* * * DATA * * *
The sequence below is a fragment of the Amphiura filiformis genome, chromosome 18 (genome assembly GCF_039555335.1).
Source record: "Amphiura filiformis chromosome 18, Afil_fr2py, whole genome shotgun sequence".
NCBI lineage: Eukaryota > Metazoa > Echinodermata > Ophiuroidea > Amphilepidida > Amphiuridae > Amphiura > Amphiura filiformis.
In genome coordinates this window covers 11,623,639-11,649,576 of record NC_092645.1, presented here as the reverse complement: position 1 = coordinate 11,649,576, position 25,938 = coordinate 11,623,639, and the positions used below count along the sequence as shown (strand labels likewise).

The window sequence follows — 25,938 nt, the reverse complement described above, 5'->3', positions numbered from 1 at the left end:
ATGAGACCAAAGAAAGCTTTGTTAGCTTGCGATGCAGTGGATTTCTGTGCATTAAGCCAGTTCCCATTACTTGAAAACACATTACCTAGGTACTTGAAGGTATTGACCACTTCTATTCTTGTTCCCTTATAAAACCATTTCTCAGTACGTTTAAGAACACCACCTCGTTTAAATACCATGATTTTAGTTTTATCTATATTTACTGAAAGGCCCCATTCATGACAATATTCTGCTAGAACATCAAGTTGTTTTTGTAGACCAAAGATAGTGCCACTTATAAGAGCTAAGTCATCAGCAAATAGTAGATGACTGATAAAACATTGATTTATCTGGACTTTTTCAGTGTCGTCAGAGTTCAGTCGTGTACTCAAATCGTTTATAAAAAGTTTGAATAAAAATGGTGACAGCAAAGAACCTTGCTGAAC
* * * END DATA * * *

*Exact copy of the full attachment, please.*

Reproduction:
The sequence below is a fragment of the Amphiura filiformis genome, chromosome 18 (genome assembly GCF_039555335.1).
Source record: "Amphiura filiformis chromosome 18, Afil_fr2py, whole genome shotgun sequence".
NCBI lineage: Eukaryota > Metazoa > Echinodermata > Ophiuroidea > Amphilepidida > Amphiuridae > Amphiura > Amphiura filiformis.
In genome coordinates this window covers 11,623,639-11,649,576 of record NC_092645.1, presented here as the reverse complement: position 1 = coordinate 11,649,576, position 25,938 = coordinate 11,623,639, and the positions used below count along the sequence as shown (strand labels likewise).

The window sequence follows — 25,938 nt, the reverse complement described above, 5'->3', positions numbered from 1 at the left end:
ATGAGACCAAAGAAAGCTTTGTTAGCTTGCGATGCAGTGGATTTCTGTGCATTAAGCCAGTTCCCATTACTTGAAAACACATTACCTAGGTACTTGAAGGTATTGACCACTTCTATTCTTGTTCCCTTATAAAACCATTTCTCAGTACGTTTAAGAACACCACCTCGTTTAAATACCATGATTTTAGTTTTATCTATATTTACTGAAAGGCCCCATTCATGACAATATTCTGCTAGAACATCAAGTTGTTTTTGTAGACCAAAGATAGTGCCACTTATAAGAGCTAAGTCATCAGCAAATAGTAGATGACTGATAAAACATTGATTTATCTGGACTTTTTCAGTGTCGTCAGAGTTCAGTCGTGTACTCAAATCGTTTATAAAAAGTTTGAATAAAAATGGTGACAGCAAAGAACCTTGCTGAAC